Primate Hearing and Communication

  title={Primate Hearing and Communication},
  author={Rolf M. Quam and Marissa A. Ramsier and Richard R. Fay and Arthur N. Popper},
  booktitle={Springer Handbook of Auditory Research},
The diverse and well-studied order Primates serves as an excellent model for understanding the evolution of acoustic communication among mammals. Over the past 60 million years, primates have evolved into more than 300 extant species that range from nocturnal to diurnal, arboreal to terrestrial, and solitary to groups of thousands, and they range in body mass from the 30-g pygmy mouse lemur (Microcebus myoxinus) to the 175-kg eastern lowland gorilla (Gorilla beringei graueri). Nonhuman primates… 
Hearing Sensitivity of Primates: Recurrent and Episodic Positive Selection in Hair Cells and Stereocilia Protein-Coding Genes
It is shown that the primate tree is heterogeneously affected by positive selection, with the black snub-nosed monkey, the bushbaby, and the orangutan, being the most impacted branches.
High frequency/ultrasonic communication in a critically endangered nocturnal primate, Claire's mouse lemur (Microcebus mamiratra)
The present study provides the first quantified information on vocal acoustics of calls, sound associated behavioral context, acoustic niche, and vocal activity of this species, and compared findings with published findings of five bioacoustically studied mouse lemur species.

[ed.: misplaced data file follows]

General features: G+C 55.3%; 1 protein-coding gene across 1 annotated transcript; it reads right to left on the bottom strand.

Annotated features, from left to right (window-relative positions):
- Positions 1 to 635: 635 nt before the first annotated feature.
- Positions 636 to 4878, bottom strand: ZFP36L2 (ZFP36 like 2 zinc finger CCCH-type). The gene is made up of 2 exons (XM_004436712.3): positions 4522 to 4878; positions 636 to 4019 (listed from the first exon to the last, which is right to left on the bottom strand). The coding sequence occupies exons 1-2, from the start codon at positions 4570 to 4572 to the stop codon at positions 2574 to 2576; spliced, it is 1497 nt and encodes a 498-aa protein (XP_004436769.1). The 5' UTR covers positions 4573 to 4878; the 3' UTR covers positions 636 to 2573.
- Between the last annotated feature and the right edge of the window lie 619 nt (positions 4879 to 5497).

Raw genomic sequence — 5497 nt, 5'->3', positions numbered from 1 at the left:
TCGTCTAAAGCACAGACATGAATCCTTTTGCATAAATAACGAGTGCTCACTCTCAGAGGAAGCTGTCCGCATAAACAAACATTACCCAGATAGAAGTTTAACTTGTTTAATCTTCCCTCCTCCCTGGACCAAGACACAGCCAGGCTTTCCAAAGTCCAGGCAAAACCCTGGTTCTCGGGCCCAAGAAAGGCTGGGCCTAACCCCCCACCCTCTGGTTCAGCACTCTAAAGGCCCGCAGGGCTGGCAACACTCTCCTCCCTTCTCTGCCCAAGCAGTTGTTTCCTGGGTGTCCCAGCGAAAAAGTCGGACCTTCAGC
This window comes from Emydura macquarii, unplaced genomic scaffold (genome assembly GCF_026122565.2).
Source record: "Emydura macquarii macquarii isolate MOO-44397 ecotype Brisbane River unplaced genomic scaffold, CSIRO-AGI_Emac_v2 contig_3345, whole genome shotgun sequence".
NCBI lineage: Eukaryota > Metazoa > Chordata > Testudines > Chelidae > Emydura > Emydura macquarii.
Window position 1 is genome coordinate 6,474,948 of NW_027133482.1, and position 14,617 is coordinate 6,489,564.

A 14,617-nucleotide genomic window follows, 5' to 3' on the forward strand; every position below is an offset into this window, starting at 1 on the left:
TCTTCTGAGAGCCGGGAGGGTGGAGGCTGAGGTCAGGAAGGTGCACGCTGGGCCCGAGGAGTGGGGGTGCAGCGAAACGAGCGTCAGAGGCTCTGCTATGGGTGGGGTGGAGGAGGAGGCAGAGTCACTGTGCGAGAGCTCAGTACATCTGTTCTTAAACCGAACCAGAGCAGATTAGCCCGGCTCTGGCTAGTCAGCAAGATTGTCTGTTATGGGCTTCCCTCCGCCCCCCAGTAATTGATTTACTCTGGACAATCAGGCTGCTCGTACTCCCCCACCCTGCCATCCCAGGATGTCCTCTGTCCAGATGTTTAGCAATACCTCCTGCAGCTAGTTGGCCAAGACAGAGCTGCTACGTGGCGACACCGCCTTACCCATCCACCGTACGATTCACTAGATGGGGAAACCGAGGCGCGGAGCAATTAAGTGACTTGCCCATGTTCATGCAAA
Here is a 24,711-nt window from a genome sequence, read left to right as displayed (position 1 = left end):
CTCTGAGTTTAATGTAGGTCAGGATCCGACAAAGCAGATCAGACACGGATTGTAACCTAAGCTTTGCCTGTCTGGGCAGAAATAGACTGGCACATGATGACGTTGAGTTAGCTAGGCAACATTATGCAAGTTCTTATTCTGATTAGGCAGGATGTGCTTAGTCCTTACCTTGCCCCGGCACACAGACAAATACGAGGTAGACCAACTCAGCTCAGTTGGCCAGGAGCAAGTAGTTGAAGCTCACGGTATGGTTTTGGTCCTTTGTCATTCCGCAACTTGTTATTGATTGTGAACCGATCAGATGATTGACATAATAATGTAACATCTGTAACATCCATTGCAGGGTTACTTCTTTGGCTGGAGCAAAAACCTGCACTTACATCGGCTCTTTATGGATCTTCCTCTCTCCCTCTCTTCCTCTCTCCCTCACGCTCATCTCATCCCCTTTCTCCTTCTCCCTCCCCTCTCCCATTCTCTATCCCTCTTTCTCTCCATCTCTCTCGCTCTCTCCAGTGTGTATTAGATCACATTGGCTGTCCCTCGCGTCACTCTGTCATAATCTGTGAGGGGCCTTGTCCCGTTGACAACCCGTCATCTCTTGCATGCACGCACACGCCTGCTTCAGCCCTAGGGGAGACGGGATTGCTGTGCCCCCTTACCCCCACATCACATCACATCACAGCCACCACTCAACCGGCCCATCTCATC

Communication is key: Mother-offspring signaling can affect behavioral responses and offspring survival in feral horses (Equus caballus)
Acoustic signaling plays an important role in mother-offspring recognition and subsequent bond-formation. It remains unclear, however, if mothers and offspring use acoustic signaling in the same ways
Signaling across the senses: a captive case study in pair-bonded red-bellied lemurs (Eulemur rubriventer) at the Duke Lemur Center, NC, USA
We provide a preliminary case study in red-bellied lemurs (Eulemur rubriventer) to illustrate a multimodal approach to understanding communication strategies within a species with obligate
Rock Music: An Auditory Assessment of Knapping
ABSTRACT We explore and describe the auditory landscape that emerges from stone tool making. Using two trained musicians, we identify the pitches and octaves produced from percussion knapping. We
DetEdit: A graphical user interface for annotating and editing events detected in long-term acoustic monitoring data
A MATLAB-based graphical user interface, called DetEdit, was developed to accelerate the editing and annotating of automated detections from extensive acoustic datasets, which creates datasets of signal labels for further analyses, such as training classifiers and quantifying occurrence, abundances, or trends.
OP-GBEV210134 1..16
  • 2021
Multimodal pair‐bond maintenance: A review of signaling across modalities in pair‐bonded nonhuman primates
There is a call for further investigation into pair‐bonded communication using a multimodal approach to better understand how these species use all their senses to build, maintain, and advertise their bonds.


Social drive and the evolution of primate hearing
This work uses the auditory brainstem response method to generate the largest number of standardized audiograms available for any primate radiation and develops and test a model of social drive, hypothesizing that social complexity has favoured enhanced hearing sensitivities, especially at higher frequencies.